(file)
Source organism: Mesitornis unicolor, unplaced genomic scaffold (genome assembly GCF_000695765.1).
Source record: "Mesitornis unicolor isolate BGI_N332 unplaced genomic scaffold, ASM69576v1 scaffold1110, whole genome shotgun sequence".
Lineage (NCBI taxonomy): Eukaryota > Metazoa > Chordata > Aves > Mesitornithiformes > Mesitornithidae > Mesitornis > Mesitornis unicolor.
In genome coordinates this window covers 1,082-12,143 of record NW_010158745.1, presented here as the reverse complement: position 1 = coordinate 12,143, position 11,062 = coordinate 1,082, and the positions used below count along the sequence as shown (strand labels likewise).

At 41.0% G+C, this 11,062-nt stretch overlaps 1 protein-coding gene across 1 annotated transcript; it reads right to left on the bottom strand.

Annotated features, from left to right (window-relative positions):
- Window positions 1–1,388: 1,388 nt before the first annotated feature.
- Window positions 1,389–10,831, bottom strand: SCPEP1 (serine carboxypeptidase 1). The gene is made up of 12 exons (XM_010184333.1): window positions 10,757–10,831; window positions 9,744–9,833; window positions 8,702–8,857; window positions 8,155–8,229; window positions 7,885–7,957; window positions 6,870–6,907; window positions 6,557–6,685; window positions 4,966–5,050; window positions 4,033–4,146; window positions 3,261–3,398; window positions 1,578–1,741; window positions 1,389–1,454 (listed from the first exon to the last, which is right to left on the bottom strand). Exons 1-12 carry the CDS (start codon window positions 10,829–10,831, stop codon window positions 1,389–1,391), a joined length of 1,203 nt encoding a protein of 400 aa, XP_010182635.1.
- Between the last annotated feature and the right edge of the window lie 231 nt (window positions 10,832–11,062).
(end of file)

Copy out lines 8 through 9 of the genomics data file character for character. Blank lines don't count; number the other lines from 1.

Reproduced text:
- Window positions 1,389–10,831, bottom strand: SCPEP1 (serine carboxypeptidase 1). The gene is made up of 12 exons (XM_010184333.1): window positions 10,757–10,831; window positions 9,744–9,833; window positions 8,702–8,857; window positions 8,155–8,229; window positions 7,885–7,957; window positions 6,870–6,907; window positions 6,557–6,685; window positions 4,966–5,050; window positions 4,033–4,146; window positions 3,261–3,398; window positions 1,578–1,741; window positions 1,389–1,454 (listed from the first exon to the last, which is right to left on the bottom strand). Exons 1-12 carry the CDS (start codon window positions 10,829–10,831, stop codon window positions 1,389–1,391), a joined length of 1,203 nt encoding a protein of 400 aa, XP_010182635.1.
- Between the last annotated feature and the right edge of the window lie 231 nt (window positions 10,832–11,062).